recognizing the signs of sexual Exploitation*


Too often sex traffickers are able to keep their victims in the web of exploitation because sex trafficking can be hard to identify. Traffickers often prey on people who hope for a better life, lack employment opportunities, have an unstable home life or have a history of sexual abuse.

Victims of sex trafficking are often vulnerable because of homelessness, poverty, domestic violence, substance abuse, mental or physical disability, or lack of legal immigration status. These are characteristics that are present across age, socio-economic status, nationality and level of education.These are all contributing factors when identifying those who may be most vulnerable to domestic sex trafficking. It's easy to think human trafficking is limited to certain segments of society; however, it's vital to remember that vulnerability to being trafficked knows no boundaries. Victims most often are unaware of their rights, or may have been intentionally misinformed about their rights so they don't know they can receive help. They often fear for their safety or the safety of someone known to them, as some traffickers will threaten to harm the victim, their friends, or family members if they report their situation to, or cooperate with, law enforcement.

The question remains for us: How do we recognize a victim of human trafficking?


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Sex trafficking includes a vast web of traffickers and victims. In order to be able to understand this growing tragedy, and to help the victims who are caught up in this crime, we need to understand how trafficking works. It is important to understand that there are patterns and signs that can help identify the perpetrators and help the victims receive help.


 

Identifying Pimps/ Traffickers:

The perpetrators of this crime (traffickers, johns or consumers, pimps) don’t fit a single stereotype. They are represented in every social, ethnic, and racial group. Some perpetrators are involved with local gangs, others are members of larger nationwide gangs and criminal organizations, and some have no affiliation with any one group.

Traffickers can also be women – in fact, many women run established rings around the country. The recruiter could be a young man posing as a doting boyfriend or another girl who appears to be friendly.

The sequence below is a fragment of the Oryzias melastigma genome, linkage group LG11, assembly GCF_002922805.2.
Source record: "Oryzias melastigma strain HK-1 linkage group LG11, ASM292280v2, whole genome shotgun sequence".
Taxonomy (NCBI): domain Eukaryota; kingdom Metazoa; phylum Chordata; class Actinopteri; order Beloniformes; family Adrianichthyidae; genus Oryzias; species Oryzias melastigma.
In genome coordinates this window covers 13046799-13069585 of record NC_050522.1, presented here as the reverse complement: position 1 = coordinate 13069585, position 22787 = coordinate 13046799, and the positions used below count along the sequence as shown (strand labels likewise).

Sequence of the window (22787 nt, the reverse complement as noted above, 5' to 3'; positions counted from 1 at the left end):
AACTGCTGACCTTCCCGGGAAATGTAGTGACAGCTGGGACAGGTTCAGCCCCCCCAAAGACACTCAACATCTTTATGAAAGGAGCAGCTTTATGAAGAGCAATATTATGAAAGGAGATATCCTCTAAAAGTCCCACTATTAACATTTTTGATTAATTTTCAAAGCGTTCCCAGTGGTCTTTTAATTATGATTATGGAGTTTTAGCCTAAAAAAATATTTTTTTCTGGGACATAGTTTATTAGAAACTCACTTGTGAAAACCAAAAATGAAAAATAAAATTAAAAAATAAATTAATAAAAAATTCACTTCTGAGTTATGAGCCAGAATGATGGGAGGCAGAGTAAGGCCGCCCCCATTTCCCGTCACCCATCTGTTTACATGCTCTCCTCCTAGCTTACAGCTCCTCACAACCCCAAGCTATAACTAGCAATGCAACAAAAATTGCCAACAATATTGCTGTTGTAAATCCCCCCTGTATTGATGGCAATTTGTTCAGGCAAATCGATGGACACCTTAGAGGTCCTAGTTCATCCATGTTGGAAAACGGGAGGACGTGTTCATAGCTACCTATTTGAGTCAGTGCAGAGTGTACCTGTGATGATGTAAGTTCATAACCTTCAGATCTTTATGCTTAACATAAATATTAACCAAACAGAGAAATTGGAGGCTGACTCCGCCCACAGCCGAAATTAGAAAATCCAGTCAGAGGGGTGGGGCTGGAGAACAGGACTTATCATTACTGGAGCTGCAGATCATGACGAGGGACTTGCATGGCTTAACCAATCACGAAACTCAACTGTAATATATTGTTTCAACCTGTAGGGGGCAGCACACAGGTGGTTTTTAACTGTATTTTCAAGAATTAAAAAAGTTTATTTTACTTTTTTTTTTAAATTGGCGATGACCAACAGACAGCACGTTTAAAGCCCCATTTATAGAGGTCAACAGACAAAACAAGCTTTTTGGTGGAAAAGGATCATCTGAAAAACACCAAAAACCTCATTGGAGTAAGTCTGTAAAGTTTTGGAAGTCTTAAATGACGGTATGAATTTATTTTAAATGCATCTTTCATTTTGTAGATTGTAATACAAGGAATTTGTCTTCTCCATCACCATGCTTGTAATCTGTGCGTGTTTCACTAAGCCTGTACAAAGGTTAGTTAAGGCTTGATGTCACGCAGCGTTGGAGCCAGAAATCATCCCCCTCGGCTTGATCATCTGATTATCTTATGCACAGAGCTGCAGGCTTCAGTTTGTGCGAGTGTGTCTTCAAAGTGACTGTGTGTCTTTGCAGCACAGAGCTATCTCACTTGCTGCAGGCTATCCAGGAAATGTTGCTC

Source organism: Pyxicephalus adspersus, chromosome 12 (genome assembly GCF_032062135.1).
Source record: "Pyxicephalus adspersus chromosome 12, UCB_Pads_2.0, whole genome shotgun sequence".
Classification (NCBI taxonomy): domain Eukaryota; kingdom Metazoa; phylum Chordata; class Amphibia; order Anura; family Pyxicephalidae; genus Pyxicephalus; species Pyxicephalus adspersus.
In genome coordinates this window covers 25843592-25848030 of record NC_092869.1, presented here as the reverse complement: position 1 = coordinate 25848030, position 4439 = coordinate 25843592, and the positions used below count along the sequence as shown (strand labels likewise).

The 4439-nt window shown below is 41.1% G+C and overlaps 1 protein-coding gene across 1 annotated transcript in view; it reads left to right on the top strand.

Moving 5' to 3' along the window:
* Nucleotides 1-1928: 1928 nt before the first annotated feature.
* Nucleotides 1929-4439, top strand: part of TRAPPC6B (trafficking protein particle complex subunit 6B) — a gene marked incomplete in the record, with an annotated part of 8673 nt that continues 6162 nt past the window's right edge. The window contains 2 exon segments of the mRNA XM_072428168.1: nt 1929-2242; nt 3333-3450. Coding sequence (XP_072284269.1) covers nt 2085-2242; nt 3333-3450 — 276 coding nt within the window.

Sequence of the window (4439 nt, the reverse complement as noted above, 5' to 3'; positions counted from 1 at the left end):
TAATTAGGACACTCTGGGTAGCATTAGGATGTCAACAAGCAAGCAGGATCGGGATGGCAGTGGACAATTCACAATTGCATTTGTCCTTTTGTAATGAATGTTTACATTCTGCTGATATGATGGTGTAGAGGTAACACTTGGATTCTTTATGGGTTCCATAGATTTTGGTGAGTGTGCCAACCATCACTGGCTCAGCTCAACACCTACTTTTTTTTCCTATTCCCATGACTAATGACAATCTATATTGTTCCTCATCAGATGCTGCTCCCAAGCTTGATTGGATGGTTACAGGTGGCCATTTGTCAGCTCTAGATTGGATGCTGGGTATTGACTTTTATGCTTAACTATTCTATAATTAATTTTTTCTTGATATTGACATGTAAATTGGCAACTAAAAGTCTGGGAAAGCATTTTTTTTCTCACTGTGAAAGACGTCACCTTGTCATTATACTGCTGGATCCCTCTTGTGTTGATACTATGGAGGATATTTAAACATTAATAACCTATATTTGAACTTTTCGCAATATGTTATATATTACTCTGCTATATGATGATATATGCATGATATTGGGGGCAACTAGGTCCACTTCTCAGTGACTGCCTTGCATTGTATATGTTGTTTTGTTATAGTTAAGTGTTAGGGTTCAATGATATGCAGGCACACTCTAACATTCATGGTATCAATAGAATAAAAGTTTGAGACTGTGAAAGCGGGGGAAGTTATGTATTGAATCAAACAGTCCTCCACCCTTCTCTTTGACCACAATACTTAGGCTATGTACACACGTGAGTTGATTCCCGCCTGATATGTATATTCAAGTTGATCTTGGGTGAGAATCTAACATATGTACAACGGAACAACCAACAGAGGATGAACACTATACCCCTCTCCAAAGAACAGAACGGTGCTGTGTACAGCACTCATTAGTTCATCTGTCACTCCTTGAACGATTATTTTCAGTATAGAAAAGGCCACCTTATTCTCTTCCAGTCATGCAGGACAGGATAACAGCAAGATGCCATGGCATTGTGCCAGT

Traffickers use force, drugs, emotional tactics, and financial methods to control their victims. Often, recruiters find ways to form a strong bond with young girls. For instance, they may promise marriage or a lifestyle the girls have not had in their families of origin. They claim they ‘love’ and ‘need’ the victim and that any sex acts are for their future together.

In cases where the victims have few or no positive male role models in their lives, the traffickers take advantage of this and, in many cases, demand that the victims refer to them as ‘daddy’, further ensnaring them in their web of deceit.

Sometimes, the traffickers use violence, such as gang rape and other forms of abuse, to force victims to work for them and remain under their control. The traffickers can use their ability to supply them with drugs and alcohol as a means of control.

Traffickers often take their victim’s identification papers, including birth certificates, passports, and driver's licenses. In these cases, even if victims do leave they have no ability to support themselves and will often return to the trafficker.

*The content of this is taken from our Introductory Training Module 1. To learn more, visit this link to sign up and download to learn more.

*Hope Restored Canada offers training session on "Recognizing the Signs" for various sectors of society- Schools, social service agencies, parent groups and more. To inquire about this, contact info@hoperestoredcanada.org or click on this link to invite a speaker.


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